For tax purposes, dividends are considered either “qualified” or “non qualified.”
Qualified dividends are those which stem from the stocks/Mutual funds which fulfill the holding period (usually 61 - 121 days for shares) and are:
Tax-free for those in the 10% and 15% brackets to the extent qualified dividend income remains within those brackets
Taxed at a 15% rate for those in the 25% up to 35% tax brackets
Taxed at a 20% rate for higher income taxpayers whose income surpasses the 35% tax bracket
Non qualified dividends are:
Taxed at the same rates as ordinary income (currently a 39.6% maximum).
You must report all taxable dividends even if you do not receive a Form 1099-DIV or Schedule K-1.
Certain dividends require a different treatment; say if you receive dividends through a partnership, an estate, a trust, or a S corporation, you should receive a Schedule K-1 from that entity indicating the amount of dividends taxable to you. You must also report any undistributed capital gain that mutual funds or REITs have designated to you in a written notice.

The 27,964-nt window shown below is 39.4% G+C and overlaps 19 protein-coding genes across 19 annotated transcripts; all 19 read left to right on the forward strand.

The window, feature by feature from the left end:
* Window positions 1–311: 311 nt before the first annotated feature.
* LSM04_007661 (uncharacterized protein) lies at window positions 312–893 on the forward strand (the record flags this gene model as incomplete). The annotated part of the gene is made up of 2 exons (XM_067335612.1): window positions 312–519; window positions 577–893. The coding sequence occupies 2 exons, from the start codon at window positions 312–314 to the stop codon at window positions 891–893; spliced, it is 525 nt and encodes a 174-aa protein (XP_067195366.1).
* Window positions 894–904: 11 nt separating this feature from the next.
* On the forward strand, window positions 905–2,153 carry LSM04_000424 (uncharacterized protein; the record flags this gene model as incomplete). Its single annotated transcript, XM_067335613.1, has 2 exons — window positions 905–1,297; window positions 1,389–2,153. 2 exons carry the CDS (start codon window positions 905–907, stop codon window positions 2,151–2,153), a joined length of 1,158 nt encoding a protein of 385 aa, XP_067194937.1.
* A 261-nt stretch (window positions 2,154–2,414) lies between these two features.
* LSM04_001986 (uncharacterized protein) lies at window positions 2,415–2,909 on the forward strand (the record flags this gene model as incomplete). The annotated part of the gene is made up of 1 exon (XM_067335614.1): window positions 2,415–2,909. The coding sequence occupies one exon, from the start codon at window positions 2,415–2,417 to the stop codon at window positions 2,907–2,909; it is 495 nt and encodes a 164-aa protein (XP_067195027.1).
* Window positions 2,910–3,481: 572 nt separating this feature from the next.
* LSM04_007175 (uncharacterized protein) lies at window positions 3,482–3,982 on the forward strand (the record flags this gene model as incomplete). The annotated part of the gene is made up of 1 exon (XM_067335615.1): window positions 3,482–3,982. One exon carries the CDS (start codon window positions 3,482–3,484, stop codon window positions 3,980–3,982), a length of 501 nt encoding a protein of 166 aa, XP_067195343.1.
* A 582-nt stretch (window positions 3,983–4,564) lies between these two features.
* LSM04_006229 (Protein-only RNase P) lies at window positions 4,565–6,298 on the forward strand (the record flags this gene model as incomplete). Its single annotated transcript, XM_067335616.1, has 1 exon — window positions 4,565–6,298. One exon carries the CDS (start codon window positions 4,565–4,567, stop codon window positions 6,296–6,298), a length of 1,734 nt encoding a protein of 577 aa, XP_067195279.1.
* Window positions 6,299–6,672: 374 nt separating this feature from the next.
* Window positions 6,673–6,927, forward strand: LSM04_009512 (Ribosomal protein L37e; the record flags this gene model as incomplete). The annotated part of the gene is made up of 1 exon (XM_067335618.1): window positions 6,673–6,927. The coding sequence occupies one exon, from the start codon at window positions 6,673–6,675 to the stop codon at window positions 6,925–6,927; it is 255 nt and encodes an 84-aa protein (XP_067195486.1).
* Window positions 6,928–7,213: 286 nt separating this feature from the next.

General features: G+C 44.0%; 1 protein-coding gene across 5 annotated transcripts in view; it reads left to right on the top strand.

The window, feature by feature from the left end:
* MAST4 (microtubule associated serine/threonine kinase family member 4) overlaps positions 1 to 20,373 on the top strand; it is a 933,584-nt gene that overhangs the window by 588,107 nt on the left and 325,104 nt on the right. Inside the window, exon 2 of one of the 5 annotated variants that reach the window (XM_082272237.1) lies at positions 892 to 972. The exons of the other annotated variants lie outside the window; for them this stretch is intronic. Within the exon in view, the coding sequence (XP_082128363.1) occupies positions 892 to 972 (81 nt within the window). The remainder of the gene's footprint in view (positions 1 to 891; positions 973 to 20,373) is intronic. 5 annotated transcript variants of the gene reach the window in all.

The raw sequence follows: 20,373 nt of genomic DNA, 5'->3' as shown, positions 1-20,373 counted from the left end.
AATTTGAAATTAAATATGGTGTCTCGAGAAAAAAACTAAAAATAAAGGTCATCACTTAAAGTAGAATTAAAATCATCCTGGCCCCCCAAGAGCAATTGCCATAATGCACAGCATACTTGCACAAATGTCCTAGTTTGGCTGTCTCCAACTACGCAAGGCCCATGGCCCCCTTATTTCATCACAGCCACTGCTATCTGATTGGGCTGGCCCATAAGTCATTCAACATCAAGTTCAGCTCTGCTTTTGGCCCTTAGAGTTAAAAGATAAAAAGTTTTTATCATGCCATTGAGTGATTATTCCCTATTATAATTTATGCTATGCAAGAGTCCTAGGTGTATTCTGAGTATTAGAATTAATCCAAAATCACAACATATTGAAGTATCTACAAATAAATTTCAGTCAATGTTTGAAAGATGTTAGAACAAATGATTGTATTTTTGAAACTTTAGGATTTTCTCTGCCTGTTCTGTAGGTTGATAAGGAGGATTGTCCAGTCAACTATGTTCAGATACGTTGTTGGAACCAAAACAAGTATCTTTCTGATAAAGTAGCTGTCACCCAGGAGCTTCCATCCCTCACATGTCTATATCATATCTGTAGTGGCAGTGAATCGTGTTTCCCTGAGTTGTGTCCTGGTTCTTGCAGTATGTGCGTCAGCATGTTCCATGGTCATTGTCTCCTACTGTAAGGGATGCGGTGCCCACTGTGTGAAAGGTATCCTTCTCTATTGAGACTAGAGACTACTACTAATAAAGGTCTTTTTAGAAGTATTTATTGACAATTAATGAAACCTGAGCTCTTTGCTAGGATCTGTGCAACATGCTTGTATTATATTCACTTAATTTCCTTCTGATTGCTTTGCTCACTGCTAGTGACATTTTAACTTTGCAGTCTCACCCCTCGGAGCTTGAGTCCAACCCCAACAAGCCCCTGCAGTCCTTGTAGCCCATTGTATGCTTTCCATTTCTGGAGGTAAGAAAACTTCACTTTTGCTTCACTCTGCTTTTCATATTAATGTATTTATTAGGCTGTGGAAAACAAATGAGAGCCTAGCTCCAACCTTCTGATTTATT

Although dividends and long-term capital gains are taxed at the same rates, this does not mean that capital losses can be used to offset dividends. However, if you have a net capital loss after offsetting all capital gains, up to $3,000 per year of capital loss may offset ordinary income which may include dividend income.
Lets take an example to understand this better
You have 10,000 shares of one particular company of which 8,000 shares are held for 61 days (qualified holding period) and the balance 2,000 are held for 41 days.
A dividend of 0.10 is declared and you received $1,000 as Dividend income via Form 1099DIV. This is how you dividends will be categorized
8,000 X 0.10 = $800 is qualified dividend income
2,000 X 0.10 = $200 is non-qualified or regular dividend income